Kiki Strike: Inside the Shadow City by Kirsten Miller
4Q 4P M/J
Of all the girl spy books, this is the one that's getting the notice and getting the raves. Maybe I'm more lukewarm on it than others because it was the third in the genre that I read pretty much right in a row. It's a good idea to mix things up a little so that books stand out from each other and things don't run together so much, and I didn't do that well this time. There is a lot to like about this book. It's just that it didn't stand out for me the way I expected it to after hearing so many excellent reviews of it.
Ananka Fishbein 's life changes the day she looks out the window of her New York City apartment to see that a sinkhole has appeared in the park next door. She also sees a small figure crawling out of the hole. The small figure turns and waves to her. It's a girl! Ananka has to know more about that girl and the sinkhole. She runs downstairs to explore the hole and discovers a hidden door that she eventually learns leads to the Shadow City. What's the Shadow City? It's a city of passages, tunnels, and secret rooms that lead all over the city. What's down there? Dead bodies, rats (big ones!), and treasure. But Ananka doesn't learn any of that until she discovers who the girl is: Kiki Strike.
Kiki, it turns out, is a student in her own school, but Ananka has never noticed her before. That's a surprising, because Kiki has the kind of looks that make her stand out in a crowd: she's only about four feet tall (but she's at least fourteen) and she has absolutely white hair. She also carries herself with a confidence few other teens can match. Kiki soon introduces Ananka to several girls with unusual talents: there's Betty (a master of disguise), Luz (an electronics genius), Dee Dee (a chemist who's great at explosives), and Oona (an excellent forger and thief). Together they form the Irregulars, and together they explore the Shadow City. All of those unusual skills come in very handy when you're doing something you don't want anyone else to know you're doing.
But Kiki has secrets she isn't telling the others, and when one of their explorations ends in disaster, Kiki disappears and the Irregulars break up. But that's not the end of the story. Ananka keeps getting glimpses and information that lead her to believe the Kiki hasn't gone far. Two years later, Kiki is back, and this time, things are serious. Kiki doesn't need them just to map out and explore the Shadow City. This time, teenage girls are disappearing, and the Irregulars know why and what the kidnappers want. They also know they have the means and skills to get the girls back and stop the kidnappers. But they don't know everything. And they most definitely don't know everything they need to know about Kiki Strike.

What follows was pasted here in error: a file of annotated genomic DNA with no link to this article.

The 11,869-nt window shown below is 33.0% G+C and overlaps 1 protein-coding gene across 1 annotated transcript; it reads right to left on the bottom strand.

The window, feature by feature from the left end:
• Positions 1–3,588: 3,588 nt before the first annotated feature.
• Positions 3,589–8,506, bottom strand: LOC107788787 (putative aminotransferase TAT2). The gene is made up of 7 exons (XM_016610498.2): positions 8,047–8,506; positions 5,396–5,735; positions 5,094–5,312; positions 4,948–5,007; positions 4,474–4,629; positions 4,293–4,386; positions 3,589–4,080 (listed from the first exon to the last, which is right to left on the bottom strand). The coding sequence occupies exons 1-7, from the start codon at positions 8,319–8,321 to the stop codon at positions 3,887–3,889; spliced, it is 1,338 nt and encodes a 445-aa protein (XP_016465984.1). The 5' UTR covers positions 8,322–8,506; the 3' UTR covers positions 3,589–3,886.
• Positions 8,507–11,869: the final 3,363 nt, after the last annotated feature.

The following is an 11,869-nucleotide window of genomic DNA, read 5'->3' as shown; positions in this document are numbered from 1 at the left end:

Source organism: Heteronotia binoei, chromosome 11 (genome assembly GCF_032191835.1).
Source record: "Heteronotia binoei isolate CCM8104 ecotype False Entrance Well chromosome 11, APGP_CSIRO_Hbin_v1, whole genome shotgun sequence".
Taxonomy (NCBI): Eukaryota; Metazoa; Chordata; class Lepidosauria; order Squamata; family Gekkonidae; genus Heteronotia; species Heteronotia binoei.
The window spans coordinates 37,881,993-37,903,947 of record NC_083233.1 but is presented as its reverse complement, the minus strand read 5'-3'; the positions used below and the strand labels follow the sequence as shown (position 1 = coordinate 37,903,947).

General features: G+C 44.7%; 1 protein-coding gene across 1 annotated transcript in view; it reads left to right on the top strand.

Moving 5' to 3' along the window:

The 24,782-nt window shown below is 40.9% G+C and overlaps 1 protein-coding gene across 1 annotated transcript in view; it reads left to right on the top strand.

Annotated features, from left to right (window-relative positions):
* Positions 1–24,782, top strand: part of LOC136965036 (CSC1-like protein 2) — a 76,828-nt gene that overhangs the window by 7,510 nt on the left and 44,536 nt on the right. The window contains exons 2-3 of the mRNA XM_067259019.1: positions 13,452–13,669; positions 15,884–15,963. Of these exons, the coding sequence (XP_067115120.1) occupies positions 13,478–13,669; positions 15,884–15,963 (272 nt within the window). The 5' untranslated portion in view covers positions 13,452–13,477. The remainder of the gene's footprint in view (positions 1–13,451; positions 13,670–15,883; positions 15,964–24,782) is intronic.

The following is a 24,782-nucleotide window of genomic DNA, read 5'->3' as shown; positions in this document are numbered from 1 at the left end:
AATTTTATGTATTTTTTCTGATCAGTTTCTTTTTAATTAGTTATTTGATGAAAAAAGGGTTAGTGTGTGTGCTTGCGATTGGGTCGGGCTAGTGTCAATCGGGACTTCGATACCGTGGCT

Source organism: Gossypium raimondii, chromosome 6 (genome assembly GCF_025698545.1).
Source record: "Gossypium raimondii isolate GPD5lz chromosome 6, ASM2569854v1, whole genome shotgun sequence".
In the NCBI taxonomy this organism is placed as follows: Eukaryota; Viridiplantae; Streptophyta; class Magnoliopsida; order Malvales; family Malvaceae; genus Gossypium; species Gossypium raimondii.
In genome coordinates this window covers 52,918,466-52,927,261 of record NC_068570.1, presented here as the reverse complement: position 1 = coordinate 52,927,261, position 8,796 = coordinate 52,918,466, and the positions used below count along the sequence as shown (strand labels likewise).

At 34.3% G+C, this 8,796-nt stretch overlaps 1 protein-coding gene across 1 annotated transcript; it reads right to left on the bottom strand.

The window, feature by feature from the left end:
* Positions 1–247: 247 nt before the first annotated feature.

This book is chock full of girl power and advice for would-be spies that just happens to be potentially useful in real life, too. Check out the end of most of the chapters for items such as:
"The Benefit of the Doubt: Most people are willing to give young girls the benefit of the doubt. Girls are too sweet and innocent, they think, to be up to no good. A clever story--generally one involving a missing kitten--can get you out of trouble in nine out of ten situations. Remember, a tear or two will make any tale more believable." (page 16)
"Duct Tape: Take a roll with you whenever you travel. It can be used to immobilize criminals, fix essential equipment, and make a cute skirt if you're in a bind." (page 86)
You've got to like a book that can mix strong characters, a sense of humor, and adventure and do it well. This book does. Really. I admit it, it's not ever going to be on my favorite books list, and it's not likely to wind up on my Top Five or Top Ten of 2006 list (as it has appeared on others' lists already). But I will happily recommend it to readers who enjoyed the Sammy Keyes books and to kids who like interesting characters doing interesting things.